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Fukushima Anniversary

Fukushima: A photographer's 10-year journey through wreckage and recovery

Ko Sasaki's vision of Fukushima is of a land in limbo

Pictured 31 days after the tsunami, the Tokyo Electric Power Company's crippled Fukushima Daiichi Power Station: "Fukishima is a big place but whenever people hear news about Fukushima Daiichi, for good or bad, people hear the name, Fukushima, and many people think that all of Fukshima is affected by the fallout. A decade later, that hasn't changed," said photographer Ko Sasaki. (Photo by Ko Sasaki)

TOKYO -- Photographer Ko Sasaki drove me through the Fukushima evacuation zone in the summer of 2016. I had been there twice before to record programs for National Public Radio in the U.S. and NHK in Japan, but both had hired me to report on post-disaster stories of resilience, to show what had changed since the March 11, 2011 earthquake, tsunami and nuclear meltdown. Sasaki was showing me what hadn't.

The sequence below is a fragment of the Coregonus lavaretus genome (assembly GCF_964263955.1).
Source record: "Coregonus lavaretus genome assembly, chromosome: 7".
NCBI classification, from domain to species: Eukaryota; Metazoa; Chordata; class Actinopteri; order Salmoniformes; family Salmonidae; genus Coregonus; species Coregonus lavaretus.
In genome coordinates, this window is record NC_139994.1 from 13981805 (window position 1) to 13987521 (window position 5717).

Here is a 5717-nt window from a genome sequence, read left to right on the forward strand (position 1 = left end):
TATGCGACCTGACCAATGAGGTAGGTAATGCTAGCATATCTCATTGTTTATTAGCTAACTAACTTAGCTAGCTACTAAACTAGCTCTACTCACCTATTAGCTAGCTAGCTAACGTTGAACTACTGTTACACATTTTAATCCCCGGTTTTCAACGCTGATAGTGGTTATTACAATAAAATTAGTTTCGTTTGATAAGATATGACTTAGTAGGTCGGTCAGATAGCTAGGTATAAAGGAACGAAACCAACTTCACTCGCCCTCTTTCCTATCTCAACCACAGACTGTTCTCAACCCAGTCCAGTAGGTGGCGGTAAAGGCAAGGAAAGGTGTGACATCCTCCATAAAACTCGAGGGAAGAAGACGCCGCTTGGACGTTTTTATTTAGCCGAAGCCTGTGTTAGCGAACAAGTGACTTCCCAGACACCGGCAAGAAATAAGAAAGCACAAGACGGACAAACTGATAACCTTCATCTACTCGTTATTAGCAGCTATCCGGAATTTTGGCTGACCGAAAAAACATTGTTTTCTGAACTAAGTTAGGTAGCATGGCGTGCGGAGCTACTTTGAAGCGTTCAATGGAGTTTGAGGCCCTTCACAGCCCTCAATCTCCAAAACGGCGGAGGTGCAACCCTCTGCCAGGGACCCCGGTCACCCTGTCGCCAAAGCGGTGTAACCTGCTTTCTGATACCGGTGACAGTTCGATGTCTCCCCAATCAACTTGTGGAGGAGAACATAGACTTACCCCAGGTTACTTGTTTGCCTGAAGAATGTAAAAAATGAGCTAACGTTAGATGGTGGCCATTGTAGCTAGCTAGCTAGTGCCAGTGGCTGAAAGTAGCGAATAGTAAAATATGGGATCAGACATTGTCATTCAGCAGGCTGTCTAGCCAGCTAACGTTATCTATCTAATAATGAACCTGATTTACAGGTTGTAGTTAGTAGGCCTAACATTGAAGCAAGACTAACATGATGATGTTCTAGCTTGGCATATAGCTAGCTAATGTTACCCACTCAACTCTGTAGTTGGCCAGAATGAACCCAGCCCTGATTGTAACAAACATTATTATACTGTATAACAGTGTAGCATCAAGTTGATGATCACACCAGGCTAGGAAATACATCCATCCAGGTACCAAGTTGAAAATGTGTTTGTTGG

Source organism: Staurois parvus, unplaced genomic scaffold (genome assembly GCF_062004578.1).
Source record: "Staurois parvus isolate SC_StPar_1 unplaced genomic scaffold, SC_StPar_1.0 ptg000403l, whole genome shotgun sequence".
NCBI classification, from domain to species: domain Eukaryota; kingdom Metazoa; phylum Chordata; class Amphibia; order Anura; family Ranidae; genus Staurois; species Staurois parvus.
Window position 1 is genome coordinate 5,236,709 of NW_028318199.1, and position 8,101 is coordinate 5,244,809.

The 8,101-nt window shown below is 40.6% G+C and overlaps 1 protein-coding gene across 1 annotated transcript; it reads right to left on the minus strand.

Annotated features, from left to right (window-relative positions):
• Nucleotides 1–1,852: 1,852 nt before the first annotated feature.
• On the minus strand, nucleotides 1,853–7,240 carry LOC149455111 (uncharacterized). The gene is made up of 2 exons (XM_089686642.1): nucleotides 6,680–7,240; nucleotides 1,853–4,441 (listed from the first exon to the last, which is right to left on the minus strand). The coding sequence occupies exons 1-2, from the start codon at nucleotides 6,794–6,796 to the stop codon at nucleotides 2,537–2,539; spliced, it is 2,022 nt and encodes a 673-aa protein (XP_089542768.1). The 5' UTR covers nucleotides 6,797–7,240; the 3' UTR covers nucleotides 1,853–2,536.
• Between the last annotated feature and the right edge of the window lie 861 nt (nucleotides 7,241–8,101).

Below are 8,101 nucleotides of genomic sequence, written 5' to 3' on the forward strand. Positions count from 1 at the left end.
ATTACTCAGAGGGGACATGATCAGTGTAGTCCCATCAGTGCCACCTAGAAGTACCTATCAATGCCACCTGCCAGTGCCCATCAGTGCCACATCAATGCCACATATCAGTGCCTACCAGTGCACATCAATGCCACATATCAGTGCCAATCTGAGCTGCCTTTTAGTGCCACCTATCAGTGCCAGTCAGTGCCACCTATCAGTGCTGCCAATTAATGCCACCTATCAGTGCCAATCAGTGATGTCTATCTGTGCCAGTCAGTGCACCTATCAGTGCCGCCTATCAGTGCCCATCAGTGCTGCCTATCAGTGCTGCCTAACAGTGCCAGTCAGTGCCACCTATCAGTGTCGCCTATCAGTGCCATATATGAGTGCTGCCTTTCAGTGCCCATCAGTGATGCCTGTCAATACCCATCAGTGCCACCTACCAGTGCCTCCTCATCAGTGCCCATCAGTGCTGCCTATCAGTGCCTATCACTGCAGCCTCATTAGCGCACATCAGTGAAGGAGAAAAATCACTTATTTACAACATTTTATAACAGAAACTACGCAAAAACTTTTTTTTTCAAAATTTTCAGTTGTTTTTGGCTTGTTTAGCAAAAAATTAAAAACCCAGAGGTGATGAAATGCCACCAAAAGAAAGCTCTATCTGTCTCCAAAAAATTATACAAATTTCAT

Sasaki is a seasoned professional. His photographs appear in The New York Times, Forbes magazine, Wired and other mainstream publications. But his obsession with Fukushima and its people comes from a personal commitment: He feels that the region is still being exploited, mistreated and misrepresented by Japan's government and corporate officials, who cling to tatemae (public face and behavior, or "keeping up appearances"), he says, without a hint of honne (genuine inner sentiment and emotional truth).

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